EEEP (Oliva et al., 2007). This instrument evaluates several dimensions of parents' style based on the perceptions of their adolescent children (at least 12 years old). The version we used does not differentiate between paternal and maternal parenting styles but asks about parents' jointly. It consists of 41 items, and is divided into six factors: psychological control (8 items); behavioral control (6 items); affection and communication (8 items); humor (6 items); promotion of autonomy (8 items); and self-disclosure (5 items). The items are scored on a Likert scale (1 = strongly disagree to 6 = totally agree). In the authors' validation, the reliability indices (Cronbach's alpha) of the subscales were as follows for mothers and fathers, respectively: psychological control (.80 and .80); behavioral control (.76 and .78); affection and communication (.88 and .90); humor (.82 and .82); promotion of autonomy (.83 and .83); and self-disclosure (.83 and .85).

Youth Life Orientation Test (Ey et al., 2005). This measure is adapted from the revised Life Orientation Test (Scheier et al., 1994) to assess optimism in children and adolescents between 7 and 18 years old. It consists of two subscales, optimism and pessimism, which can be measured either jointly and separately. In total, the measure contains 14 items: 6 optimistic items, 6 pessimistic items, and 2 distracting items. In the Spanish version adapted by Royo (2016), statements are scored on a Likert scale (1 = I never think that way to 5 = I always think that way). The internal consistency of the two scales for the Spanish version of the instrument was .62 for optimism and .78 for pessimism.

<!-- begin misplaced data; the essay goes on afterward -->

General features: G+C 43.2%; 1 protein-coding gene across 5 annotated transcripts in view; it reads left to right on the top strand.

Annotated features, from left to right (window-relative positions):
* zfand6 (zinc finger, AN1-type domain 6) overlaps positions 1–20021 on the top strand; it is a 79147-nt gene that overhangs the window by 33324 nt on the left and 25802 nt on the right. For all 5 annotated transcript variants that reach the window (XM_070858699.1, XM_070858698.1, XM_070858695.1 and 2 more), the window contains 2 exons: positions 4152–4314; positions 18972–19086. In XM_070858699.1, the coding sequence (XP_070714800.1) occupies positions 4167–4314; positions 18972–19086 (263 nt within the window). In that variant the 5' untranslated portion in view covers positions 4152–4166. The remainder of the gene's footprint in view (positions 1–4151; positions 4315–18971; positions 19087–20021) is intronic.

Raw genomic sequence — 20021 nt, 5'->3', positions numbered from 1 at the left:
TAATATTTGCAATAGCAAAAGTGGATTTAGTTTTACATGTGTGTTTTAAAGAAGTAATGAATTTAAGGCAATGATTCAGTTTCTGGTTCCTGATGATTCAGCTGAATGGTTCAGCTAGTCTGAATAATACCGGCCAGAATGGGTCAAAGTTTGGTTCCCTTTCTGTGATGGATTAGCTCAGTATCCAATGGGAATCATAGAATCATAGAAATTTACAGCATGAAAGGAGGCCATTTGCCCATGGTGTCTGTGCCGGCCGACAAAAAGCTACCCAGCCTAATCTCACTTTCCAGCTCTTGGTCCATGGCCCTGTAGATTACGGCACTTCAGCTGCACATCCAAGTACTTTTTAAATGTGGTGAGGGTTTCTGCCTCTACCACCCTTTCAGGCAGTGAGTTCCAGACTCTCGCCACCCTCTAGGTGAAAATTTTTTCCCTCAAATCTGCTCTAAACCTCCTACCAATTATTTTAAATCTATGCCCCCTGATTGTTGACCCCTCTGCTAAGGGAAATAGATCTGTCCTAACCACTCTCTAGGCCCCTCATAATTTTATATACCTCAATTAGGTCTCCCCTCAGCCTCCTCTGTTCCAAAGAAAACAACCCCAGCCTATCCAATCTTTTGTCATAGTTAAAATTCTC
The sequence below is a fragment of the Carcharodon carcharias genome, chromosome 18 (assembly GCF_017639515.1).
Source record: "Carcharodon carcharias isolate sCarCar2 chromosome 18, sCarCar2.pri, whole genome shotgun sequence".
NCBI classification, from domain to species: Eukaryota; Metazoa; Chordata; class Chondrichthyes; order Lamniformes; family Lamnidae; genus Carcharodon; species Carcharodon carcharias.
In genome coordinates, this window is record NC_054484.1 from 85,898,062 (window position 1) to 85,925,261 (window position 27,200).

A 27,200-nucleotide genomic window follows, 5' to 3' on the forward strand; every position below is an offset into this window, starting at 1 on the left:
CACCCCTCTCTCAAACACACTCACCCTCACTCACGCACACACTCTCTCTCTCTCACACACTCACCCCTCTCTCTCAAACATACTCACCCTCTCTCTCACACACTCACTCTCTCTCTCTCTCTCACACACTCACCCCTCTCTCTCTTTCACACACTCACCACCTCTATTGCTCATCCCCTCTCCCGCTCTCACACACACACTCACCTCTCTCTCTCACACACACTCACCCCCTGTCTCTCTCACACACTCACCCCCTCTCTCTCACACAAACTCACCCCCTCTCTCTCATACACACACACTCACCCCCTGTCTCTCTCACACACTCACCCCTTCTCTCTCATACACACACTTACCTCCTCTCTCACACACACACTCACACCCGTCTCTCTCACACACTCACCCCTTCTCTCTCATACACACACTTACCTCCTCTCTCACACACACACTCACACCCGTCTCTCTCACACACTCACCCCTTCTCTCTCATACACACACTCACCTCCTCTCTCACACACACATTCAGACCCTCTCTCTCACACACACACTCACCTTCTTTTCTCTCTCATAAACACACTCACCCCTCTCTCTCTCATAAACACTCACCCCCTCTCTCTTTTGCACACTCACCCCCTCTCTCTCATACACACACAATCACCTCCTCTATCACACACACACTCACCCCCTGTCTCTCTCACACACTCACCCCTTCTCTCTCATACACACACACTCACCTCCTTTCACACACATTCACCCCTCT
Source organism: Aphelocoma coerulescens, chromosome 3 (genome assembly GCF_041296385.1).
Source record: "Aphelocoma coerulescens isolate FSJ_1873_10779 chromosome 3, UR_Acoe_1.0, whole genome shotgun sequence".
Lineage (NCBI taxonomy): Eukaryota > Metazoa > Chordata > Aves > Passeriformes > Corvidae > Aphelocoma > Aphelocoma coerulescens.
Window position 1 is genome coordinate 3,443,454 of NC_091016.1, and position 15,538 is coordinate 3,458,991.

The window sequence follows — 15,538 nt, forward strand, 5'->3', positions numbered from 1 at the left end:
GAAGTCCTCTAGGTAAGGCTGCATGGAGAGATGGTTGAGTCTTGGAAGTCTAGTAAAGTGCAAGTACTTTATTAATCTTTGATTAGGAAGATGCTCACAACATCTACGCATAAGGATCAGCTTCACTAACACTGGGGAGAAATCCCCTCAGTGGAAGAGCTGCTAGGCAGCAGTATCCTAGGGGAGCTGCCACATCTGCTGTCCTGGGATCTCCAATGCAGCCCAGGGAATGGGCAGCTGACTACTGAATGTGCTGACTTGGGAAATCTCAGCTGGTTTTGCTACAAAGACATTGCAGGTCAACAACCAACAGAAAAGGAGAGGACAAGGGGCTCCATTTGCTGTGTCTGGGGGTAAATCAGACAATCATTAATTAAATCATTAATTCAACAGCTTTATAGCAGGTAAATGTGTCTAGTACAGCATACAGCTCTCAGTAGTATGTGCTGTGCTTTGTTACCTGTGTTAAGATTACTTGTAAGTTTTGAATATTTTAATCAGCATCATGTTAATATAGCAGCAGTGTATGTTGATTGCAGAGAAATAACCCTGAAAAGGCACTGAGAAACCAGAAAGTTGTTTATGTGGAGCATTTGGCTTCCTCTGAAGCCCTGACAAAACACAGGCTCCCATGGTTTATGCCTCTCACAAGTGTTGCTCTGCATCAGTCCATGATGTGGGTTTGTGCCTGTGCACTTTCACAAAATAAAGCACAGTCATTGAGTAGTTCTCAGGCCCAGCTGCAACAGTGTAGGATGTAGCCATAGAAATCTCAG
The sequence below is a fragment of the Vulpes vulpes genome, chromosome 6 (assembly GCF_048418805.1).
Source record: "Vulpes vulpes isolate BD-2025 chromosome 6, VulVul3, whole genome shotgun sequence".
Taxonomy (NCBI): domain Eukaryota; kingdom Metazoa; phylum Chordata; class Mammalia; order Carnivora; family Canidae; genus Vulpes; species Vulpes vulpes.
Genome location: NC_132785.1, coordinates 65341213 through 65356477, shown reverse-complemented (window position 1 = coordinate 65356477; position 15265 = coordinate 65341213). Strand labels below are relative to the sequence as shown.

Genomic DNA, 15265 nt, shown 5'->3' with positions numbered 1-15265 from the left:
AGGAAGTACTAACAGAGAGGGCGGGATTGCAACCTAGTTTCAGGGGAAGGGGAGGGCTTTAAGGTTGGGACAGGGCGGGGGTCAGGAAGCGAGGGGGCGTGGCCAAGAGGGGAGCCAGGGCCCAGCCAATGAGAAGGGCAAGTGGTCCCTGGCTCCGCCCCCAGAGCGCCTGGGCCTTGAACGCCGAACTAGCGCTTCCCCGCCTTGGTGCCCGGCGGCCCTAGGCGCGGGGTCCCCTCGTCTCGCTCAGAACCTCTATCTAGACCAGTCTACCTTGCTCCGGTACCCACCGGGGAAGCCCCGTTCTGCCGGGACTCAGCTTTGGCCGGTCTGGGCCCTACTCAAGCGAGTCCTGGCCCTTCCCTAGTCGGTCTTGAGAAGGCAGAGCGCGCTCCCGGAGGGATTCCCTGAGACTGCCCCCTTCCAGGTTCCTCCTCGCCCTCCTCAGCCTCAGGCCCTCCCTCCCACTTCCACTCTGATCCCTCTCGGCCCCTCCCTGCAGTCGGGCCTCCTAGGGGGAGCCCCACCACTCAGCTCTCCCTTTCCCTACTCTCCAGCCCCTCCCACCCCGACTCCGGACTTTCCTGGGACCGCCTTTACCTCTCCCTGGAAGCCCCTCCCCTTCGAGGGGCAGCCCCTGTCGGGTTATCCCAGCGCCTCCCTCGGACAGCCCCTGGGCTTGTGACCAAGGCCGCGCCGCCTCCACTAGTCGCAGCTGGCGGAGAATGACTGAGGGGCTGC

Academic performance. Participants were asked the average grade of their academic record for the previous year.


The objectives and characteristics of the study were explained to the principals and counselors at each school. Prior to participation in the study, families were informed via letter about the purpose and procedure of the study. Participants' anonymity was ensured, and schools were informed that they should exclude children whose families did not want them to participate.

The questionnaires were completed during school hours. The teacher of each classroom read the instructions to the students and supervised them during completion. Questionnaires were completed over the course of 1 hour. After completing the study, each school received an individualized report with the overall results of their students.

The Ethical Guidelines for Educational Research were followed (British Educational Research Association, 2011). No compensation was granted for participating in the study. Ethical approval was obtained for the project from the Academic Commission of the University of Zaragoza, Spain.

Data Analysis